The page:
In the state of California, it is now a felony for all prosecutors to withhold exculpatory evidence. The decision comes more than two years into a dispute involving prosecutors in Orange County who allegedly engaged in misconduct while trying a case that involved multiple murders. As a result, any prosecutor found violating this law risks being sentenced to up to three years in prison.
Assemblywoman Patty Lopez, who sponsored the law, says that she was not directly inspired by allegations that Orange County prosecutors had directly planted jailhouse informants close to high-profile defendants and ended up withholding crucial information from defense attorneys. However, those situations did end up helping the overall debate regarding the law according to the Assemblywoman.
The initial allegations centered around the trial of Scott Dekraai, who murdered his ex-wife in 2011, as well as seven other individuals at their job because he was angry over a custody dispute. Dekraai’s public defender discovered evidence that county jailers planted an informant next to his client’s cell and instructed him to obtain information that would incriminate Dekraai – a violation of Dekraai’s Sixth Amendment rights under Massiah v. United States (1946 Supreme Court decision). The lawyer further alleged that prosecutors were aware of this, yet handed over no information to the defense. As a result, in March 2015, a trial judge ruled that the entire district attorney’s office would be removed from Dekraai’s case. The California Attorney General’s Office has since appealed the decision. Despite the allegations, Dekraai’s trial went forward and he was sentenced to death.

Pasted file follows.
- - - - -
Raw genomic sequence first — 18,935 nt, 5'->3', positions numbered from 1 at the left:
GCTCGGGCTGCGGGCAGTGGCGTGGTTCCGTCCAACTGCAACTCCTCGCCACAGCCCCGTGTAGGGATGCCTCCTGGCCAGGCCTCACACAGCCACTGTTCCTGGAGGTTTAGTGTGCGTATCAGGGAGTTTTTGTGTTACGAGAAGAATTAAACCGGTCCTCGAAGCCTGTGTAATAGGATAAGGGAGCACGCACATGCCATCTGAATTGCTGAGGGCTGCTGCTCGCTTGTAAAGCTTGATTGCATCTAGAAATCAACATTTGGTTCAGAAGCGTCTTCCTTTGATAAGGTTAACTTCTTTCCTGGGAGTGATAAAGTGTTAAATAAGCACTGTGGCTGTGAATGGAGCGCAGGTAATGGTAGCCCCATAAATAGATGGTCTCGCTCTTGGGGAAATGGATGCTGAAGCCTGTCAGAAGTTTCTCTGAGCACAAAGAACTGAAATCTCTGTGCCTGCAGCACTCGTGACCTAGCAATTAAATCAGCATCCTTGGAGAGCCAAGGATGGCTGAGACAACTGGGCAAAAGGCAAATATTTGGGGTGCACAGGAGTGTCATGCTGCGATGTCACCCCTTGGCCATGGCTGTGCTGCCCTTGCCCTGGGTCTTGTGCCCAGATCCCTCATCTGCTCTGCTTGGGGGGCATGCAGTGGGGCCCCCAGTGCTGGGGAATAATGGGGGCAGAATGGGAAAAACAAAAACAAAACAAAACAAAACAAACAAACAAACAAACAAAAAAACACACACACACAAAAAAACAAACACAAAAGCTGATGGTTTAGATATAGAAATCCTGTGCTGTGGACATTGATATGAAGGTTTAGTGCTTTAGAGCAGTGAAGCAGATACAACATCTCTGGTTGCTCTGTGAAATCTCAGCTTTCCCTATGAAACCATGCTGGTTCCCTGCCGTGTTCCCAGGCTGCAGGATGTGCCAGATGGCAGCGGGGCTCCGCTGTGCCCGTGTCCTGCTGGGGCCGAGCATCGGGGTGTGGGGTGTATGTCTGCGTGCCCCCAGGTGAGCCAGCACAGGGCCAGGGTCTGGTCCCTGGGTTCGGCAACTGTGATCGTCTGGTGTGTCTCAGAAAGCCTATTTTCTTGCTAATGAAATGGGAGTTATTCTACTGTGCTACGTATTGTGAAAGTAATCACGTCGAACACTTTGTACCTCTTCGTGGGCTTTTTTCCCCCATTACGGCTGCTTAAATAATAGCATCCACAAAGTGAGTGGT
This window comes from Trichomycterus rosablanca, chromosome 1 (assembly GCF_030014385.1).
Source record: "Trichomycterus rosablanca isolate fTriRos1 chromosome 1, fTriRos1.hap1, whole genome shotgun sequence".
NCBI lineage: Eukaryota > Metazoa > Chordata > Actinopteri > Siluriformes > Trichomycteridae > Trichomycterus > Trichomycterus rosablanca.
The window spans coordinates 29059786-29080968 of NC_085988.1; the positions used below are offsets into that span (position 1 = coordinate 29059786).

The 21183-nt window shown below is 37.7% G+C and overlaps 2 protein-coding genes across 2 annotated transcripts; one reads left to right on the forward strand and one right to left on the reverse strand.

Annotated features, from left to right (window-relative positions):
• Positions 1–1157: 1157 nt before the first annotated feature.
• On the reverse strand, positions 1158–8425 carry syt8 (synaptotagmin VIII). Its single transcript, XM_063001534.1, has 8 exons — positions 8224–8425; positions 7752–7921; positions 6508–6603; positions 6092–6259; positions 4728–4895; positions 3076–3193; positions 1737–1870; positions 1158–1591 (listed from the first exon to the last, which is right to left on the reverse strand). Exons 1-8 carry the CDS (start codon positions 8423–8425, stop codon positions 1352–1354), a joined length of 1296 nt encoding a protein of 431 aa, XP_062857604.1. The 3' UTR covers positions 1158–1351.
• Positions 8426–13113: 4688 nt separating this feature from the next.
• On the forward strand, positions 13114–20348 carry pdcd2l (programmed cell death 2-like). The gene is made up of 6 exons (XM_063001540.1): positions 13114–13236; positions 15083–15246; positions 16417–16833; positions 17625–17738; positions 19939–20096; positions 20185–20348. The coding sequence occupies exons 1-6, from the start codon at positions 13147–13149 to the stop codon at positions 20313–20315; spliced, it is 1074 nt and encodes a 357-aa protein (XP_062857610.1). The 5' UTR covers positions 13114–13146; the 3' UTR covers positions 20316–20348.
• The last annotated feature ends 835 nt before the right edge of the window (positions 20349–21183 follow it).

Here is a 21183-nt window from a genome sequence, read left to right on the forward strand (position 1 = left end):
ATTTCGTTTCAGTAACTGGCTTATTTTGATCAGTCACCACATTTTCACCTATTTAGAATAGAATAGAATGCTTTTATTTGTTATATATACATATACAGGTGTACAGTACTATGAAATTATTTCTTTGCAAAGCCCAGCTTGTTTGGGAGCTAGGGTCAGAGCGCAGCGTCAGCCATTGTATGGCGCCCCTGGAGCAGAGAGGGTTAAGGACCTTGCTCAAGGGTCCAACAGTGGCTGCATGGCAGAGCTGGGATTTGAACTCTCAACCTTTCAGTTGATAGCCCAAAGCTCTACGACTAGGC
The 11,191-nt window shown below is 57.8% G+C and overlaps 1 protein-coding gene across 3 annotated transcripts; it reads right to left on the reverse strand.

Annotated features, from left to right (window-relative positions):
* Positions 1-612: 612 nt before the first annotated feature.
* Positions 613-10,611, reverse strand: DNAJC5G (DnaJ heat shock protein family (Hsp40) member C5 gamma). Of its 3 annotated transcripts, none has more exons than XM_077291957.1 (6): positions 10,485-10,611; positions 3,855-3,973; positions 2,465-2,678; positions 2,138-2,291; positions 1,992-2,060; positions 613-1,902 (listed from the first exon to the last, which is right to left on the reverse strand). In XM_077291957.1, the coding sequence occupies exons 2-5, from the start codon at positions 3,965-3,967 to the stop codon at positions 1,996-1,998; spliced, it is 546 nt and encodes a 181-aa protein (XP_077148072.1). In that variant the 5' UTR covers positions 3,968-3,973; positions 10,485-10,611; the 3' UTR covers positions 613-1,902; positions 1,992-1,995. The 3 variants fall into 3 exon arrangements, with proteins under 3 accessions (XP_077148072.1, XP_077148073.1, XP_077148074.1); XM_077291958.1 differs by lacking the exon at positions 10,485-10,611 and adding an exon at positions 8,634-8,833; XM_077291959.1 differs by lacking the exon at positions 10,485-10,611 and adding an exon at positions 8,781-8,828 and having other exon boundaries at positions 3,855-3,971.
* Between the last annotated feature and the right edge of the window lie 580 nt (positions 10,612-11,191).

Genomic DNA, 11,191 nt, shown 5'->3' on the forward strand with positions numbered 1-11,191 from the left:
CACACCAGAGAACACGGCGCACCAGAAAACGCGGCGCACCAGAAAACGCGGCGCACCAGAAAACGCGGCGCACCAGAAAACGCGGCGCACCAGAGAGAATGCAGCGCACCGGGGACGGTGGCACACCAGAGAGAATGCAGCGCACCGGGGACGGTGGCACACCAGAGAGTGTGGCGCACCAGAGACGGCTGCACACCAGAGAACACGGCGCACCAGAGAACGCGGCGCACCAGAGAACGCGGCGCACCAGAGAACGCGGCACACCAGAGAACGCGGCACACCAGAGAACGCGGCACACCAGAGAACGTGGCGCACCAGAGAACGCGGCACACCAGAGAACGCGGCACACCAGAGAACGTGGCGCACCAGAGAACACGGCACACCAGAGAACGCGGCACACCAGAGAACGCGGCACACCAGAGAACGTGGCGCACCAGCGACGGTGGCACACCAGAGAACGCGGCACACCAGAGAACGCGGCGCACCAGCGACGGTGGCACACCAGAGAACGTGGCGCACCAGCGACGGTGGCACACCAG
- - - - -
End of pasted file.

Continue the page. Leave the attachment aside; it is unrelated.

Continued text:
There are multiple defendants in Orange County who have since received new trials, most of them with more favorable outcomes in favor of the defense, even though the crimes themselves were extremely serious. In fact, one defense attorney was quoted as saying to the American Bar Association that he felt the prosecution would rather accept a lighter sentence than hold a hearing where the defense would be able to raise any allegations of prosecutorial misconduct.
While the initial allegations have attracted national attention, they have not resulted in serious consequences for those involved. For example, one prosecutor resigned and relocated to Nebraska and several sheriffs’ deputies have invoked their Fifth Amendment right to not testify.
Texas does not currently have a criminal penalty for prosecutors withholding exculpatory evidence, and I would not expect one anytime soon. However, changes to discovery laws for defendants in Texas seemed to signal that winds of change were beginning to blow. Additionally, the State Bar of Texas Disciplinary Board issued an ethics opinion last year that basically said prosecutors who fail to disclose information that could negate the guilt of the accused could face losing their license. We will see whether the Texas legislator takes this a step further to criminalize this type of conduct, but I am not holding my breath.
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